CRACKDOWN ON CRACK
Ridley Scott brings two Oscar winners together in his so-called epic “American Gangster.” Based on a true story, the movie is set in the 1970s New York City where crack is proving to be a more precious commodity than gold. Denzel Washington plays Frank Lucas, a drug lord who outsmarts his competitors with a Walmart-ish business tactic. He eliminates the middlemen, so the product (drugs) can directly transfer from the source (in this case, Bangkok) to the customers (junkies). Through this strategy, Lucas can sell his “Blue Magic” brand at an affordable price to his sniffling clients’ delight. Meanwhile, New Jersey cop Richie Roberts (played by Russell Crowe) is sniffing a drug trail towards Lucas’ direction. Poor Richie has much work to do though; Lucas does not give much away and there are bribed cops impeding the investigation. How will the crackdown on the crack business occur?
Unfortunately, “American Gangster” is not all it’s cracked up to be. The director, the headlining stars, and the real-life story – they all sound so Oscar-worthy on paper, but they are otherwise when on screen. As much as I respect both actors, Washington and Crowe take a long long time to disappear into their roles. I’m let down that both remain in their comfort zone, as if the real people they play are custom-made to fit them, instead of the other way around. Of course, if you’d rather watch actors in a movie, rather than observe characters in a story, then this won’t be a problem. Of the two, Washington portrays a meatier role. He is especially effective when Frank violently snaps. The actor has such warm personable grace, that it is shocking when he goes acutely ballistic. As for Crowe, he rips his gladiatorial image by sporting a pot belly, but his presence does not carry much weight.
In fact, I prefer if Richie is demoted as a supporting player; he is not substantial enough to balance out Frank’s storyline. Think of great opposing duos of films past: DiCaprio and Damon in “The Departed,” Pacino and De Niro in “Heat,” and Ford and Jones in “The Fugitive.” These are classic pairings Washington and Crowe cannot match. The movie is better off with a Frank-centered screenplay. Plus, if Crowe’s screen time is cut down, the film would run shorter. Steven Zaillian is a talented screenwriter. He knows how to weave themes; he tends to overextend the tapestry however and this leads the film to drag. He burdens the first act with too much history and set-ups. I think it took some 45 minutes before I was genuinely interested. “American Gangster” should be more like first-rate cocaine, one taste and I should’ve been hooked.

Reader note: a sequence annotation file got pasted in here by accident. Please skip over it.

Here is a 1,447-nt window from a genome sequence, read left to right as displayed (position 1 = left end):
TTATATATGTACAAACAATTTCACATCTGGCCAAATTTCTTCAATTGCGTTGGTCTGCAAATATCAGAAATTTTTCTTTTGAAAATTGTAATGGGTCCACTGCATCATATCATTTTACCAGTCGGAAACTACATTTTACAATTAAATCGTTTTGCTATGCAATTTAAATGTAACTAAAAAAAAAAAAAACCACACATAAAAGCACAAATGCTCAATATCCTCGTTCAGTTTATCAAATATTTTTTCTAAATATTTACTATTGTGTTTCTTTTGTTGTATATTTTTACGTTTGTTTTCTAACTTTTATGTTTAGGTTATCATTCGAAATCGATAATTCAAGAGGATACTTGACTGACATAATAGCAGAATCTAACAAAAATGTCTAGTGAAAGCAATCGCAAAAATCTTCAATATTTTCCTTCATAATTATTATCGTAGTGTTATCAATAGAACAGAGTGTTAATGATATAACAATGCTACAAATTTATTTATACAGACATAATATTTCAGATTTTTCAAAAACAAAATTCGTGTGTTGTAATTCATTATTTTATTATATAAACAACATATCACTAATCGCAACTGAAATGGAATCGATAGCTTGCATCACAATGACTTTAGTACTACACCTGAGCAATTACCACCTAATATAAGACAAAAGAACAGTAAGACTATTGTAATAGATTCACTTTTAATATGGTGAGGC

If there is anything the movie is consistently brilliant at, it is its recreation of the era. You can count on director Ridley Scott to truly transport you to places, whether they be a mecha-future (“Blade Runner”), Roman times (“Gladiator”), or a war-ravaged city (“Black Hawk Down”). In the case of “American Gangster,” the depiction of the 1970s is so impressive; sometimes it overshadows the whole picture. From the clubs and famed boxing events in New York City to the exotic locales in Asia, the movie is authentically meticulous. Overall, the film is a solid effort, but falls short of greatness. Given its cred, underwhelming is a better term for it. What, you don’t agree? Are you going to shoot me? This is not the first time I’ve been pointed with a gangster movie on my face. I know a handful that’s even deadlier than “American Gangster.” Oh I don’t know, take a look at the filmography of someone named Martin Scorsese, for example. Compare and you’ll know the difference between getting shot and being blown away.
Denzel Washington, Russell Crowe, Cuba Gooding Jr., Josh Brolin, Yul Vazquez, Armand Assante, and Ted Levine
Based on the article “The Return of Superfly” by
Rated R for violence, pervasive drug content and language, nudity and sexuality